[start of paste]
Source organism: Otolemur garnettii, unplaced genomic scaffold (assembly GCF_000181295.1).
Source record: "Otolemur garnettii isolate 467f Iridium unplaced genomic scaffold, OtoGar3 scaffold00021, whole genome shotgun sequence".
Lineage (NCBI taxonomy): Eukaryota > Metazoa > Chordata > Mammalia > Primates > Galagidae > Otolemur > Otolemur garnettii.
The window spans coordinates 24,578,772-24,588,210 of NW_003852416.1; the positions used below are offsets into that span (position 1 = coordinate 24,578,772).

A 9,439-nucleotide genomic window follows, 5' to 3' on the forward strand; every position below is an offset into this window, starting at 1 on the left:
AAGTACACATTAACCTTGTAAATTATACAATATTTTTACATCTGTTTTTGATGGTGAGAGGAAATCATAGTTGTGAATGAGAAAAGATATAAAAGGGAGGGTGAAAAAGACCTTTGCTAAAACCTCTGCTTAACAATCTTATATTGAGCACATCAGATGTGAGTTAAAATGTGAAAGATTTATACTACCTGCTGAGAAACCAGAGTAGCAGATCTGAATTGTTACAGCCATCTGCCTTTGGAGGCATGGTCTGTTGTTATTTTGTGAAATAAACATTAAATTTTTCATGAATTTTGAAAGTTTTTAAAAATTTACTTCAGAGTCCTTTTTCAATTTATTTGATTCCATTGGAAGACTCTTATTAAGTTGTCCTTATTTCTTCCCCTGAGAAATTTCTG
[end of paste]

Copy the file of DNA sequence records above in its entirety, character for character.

Source organism: Otolemur garnettii, unplaced genomic scaffold (assembly GCF_000181295.1).
Source record: "Otolemur garnettii isolate 467f Iridium unplaced genomic scaffold, OtoGar3 scaffold00021, whole genome shotgun sequence".
Lineage (NCBI taxonomy): Eukaryota > Metazoa > Chordata > Mammalia > Primates > Galagidae > Otolemur > Otolemur garnettii.
The window spans coordinates 24,578,772-24,588,210 of NW_003852416.1; the positions used below are offsets into that span (position 1 = coordinate 24,578,772).

A 9,439-nucleotide genomic window follows, 5' to 3' on the forward strand; every position below is an offset into this window, starting at 1 on the left:
AAGTACACATTAACCTTGTAAATTATACAATATTTTTACATCTGTTTTTGATGGTGAGAGGAAATCATAGTTGTGAATGAGAAAAGATATAAAAGGGAGGGTGAAAAAGACCTTTGCTAAAACCTCTGCTTAACAATCTTATATTGAGCACATCAGATGTGAGTTAAAATGTGAAAGATTTATACTACCTGCTGAGAAACCAGAGTAGCAGATCTGAATTGTTACAGCCATCTGCCTTTGGAGGCATGGTCTGTTGTTATTTTGTGAAATAAACATTAAATTTTTCATGAATTTTGAAAGTTTTTAAAAATTTACTTCAGAGTCCTTTTTCAATTTATTTGATTCCATTGGAAGACTCTTATTAAGTTGTCCTTATTTCTTCCCCTGAGAAATTTCTG